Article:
4. I-Component has an entry for destination MAC address 0000.0000.2222 and it is found to be mapped to ' backbone address a000.7500.0001'. This lookup provides the necessary B-MAC (backbone MAC) needed to build the frame.
5. I-Component encapsulates customer frame with necessary fields like I-SID, B-SA, B-DA, S-VID etc. and passes it down to B-Component for forwarding.
6. B-Component performs a lookup for B-DA and determines the egress interface to forward traffic.
Mac AddressTypeLearned from/Filtered onLC learned Resync Age/Last Change Mapped to -------------- ------- --------------------------- ---------- ---------------------- -------------- 000a.2500.0001 dynamic BE2.15060/RSP0/CP29 Nov 11:57:28N/A a000.7500.0001 dynamic BE11.1506 0/RSP0/CP29 Nov 11:56:28N/A a000.3500.0001 S-BMACBD id: 12 N/AN/AN/A
Decapsulation at destination(BEB-2)
1. Destination BEB-2 receives the traffic. It performs a lookup based on I-SID to determine associated I-Component/service instance. In this case, lookup provides with 'I-Comp-Dmn'. The 802.1ah header is then stripped and traffic is sent to associated service instance.
2. A MAC lookup for customer’s destination address 0000.0000.2222 is done to determine the attachment circuit this frame needs to be sent out from. In this case, traffic is forward to customer CE via attachment circuit 'Gi0/0/0/12.554'.
Below is a packet level view of encapsulated customer frame. It has same values/profiles as listed above in Table 1. Every PBB packet is an encapsulated combination of 802.1q , 802.1ah and 802.1ad. These ether-types can be seen in packet HEX dump.
Above scenario described a case where ‘I-Comp-Dmn’ bridge domain already had an S-DA to B-DA mapping. Therefore, router already knew which remote BEB to send next frame to before even it arrived.
Mac AddressTypeLearned from/Filtered onLC learned Resync Age/Last Change Mapped to -------------- ------- --------------------------- ---------- ---------------------- -------------- 0000.0000.1111 dynamic Gi0/0/0/12.5540/0/CPU0 29 Nov 11:16:11N/A 0000.0000.2222 dynamic BD id: 24 0/0/CPU0 29 Nov 11:18:41a000.7500.0001
Customer traffic can be multicast, broadcast or unknown unicast. Destination MAC address of such a traffic is not mapped to any particular remote BEB and hence sender/encapsulating BEB does not know which remote BEB to send this traffic to. This example uses broadcast traffic in the form of ARP to explain how PBB handles such traffic. For this case, two customer host machines are considered to have newly joined network in same broadcast domain on different BEBs. Before these two machines begin to send any packets, they need to send a broadcast ARP request at destination MAC address ffff.ffff.ffff to learn each other's MAC addresses. When source encapsulating BEB receives an ARP request, it determines by looking at the destination MAC address of received frame that it is broadcast traffic.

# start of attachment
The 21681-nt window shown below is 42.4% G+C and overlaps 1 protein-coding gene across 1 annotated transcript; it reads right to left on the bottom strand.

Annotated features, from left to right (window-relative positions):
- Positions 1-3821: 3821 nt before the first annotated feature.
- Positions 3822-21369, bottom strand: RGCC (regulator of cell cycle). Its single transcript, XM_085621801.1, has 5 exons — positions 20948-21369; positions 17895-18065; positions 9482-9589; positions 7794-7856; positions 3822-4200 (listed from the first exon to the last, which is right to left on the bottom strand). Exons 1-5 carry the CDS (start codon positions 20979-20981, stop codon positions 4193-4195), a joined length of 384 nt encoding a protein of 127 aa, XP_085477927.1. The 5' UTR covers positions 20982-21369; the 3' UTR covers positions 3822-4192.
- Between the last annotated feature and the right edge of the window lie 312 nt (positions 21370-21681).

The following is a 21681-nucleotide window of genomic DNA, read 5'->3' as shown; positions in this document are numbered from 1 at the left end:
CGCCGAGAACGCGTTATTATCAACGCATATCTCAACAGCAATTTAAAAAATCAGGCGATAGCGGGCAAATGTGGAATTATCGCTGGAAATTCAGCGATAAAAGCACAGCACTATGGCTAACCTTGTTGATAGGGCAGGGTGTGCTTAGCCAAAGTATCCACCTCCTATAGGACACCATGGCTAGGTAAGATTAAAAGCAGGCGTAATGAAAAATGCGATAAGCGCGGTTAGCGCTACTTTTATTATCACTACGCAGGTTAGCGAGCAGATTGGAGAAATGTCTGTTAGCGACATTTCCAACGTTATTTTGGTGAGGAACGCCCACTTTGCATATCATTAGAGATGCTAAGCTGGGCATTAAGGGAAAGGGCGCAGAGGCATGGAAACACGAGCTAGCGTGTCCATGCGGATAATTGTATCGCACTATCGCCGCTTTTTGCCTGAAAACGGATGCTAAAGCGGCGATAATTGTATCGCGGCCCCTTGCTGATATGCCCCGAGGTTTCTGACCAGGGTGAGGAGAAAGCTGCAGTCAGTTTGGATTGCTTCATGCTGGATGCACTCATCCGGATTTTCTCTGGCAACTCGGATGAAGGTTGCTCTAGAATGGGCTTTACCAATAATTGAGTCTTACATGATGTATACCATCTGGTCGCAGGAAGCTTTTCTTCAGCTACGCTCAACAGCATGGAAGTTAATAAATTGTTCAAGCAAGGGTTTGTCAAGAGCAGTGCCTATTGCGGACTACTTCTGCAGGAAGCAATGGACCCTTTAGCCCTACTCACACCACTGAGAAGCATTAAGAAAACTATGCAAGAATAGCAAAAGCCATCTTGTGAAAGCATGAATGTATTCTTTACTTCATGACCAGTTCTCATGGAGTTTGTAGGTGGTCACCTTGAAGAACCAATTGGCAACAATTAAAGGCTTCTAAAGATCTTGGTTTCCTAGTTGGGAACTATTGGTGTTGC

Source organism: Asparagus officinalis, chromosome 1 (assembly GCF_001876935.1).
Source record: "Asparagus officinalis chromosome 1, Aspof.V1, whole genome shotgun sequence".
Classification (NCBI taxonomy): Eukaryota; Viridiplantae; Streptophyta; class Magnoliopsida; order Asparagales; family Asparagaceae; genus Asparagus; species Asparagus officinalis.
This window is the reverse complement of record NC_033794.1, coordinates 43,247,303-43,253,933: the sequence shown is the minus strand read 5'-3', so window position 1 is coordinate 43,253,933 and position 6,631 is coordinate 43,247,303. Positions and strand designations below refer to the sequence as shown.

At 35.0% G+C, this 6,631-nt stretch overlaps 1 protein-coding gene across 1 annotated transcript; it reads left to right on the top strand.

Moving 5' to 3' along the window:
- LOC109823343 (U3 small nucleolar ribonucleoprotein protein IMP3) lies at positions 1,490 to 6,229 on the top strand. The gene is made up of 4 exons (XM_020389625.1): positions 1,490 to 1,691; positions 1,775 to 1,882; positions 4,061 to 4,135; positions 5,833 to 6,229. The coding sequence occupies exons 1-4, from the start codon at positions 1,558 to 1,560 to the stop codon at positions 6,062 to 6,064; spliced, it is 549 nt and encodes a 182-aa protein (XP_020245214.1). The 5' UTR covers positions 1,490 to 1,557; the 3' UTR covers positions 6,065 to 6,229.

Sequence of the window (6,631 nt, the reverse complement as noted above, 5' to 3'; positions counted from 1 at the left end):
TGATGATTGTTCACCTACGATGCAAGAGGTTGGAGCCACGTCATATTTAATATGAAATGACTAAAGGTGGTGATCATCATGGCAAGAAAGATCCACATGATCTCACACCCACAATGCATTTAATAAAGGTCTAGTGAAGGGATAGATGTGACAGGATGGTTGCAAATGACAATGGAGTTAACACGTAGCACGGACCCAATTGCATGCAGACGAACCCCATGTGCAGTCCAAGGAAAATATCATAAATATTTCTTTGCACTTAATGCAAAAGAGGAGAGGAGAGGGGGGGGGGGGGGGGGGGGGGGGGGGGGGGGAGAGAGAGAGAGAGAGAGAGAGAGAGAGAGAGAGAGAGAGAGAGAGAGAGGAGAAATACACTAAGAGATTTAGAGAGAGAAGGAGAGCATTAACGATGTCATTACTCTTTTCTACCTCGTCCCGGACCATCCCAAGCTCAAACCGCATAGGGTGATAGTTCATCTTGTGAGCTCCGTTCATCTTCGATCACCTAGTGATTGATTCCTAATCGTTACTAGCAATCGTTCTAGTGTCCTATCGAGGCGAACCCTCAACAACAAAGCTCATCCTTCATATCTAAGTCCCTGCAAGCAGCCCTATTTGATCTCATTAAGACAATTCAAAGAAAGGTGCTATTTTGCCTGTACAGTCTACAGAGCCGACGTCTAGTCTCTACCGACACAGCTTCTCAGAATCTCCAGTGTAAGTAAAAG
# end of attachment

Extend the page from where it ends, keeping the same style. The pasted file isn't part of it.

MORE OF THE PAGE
A special group MAC is used for the backbone destination MAC (B-DA) when handling an unknown unicast, multicast or broadcast frame. This backbone group MAC is derived from the I-service instance identifier (ISID) using following rule.
The ARP request is received by ingress BEB, which encapsulates it in an 802.1ah frame with special B-DA derived as explained above. This frame is then received by core routers (BCBs). Core BCBs forward this frame to all BEBs using same B-VID (1506). When this encapsulated frame is received by remote BEBs, they check the I-SID to determine asociated service instance corresponding to it. Once I-Component (or bridge domain associated with I-SID) is identified, a look up is donw for customer's MAC address to determine the attachment circuit to forward the traffic out. In below scenario, host 10.0.0.20 is behind BEB-4 and it responds with an ARP reply. Other network devices behind BEB-2 and BEB-3 receive ARP request and ignore.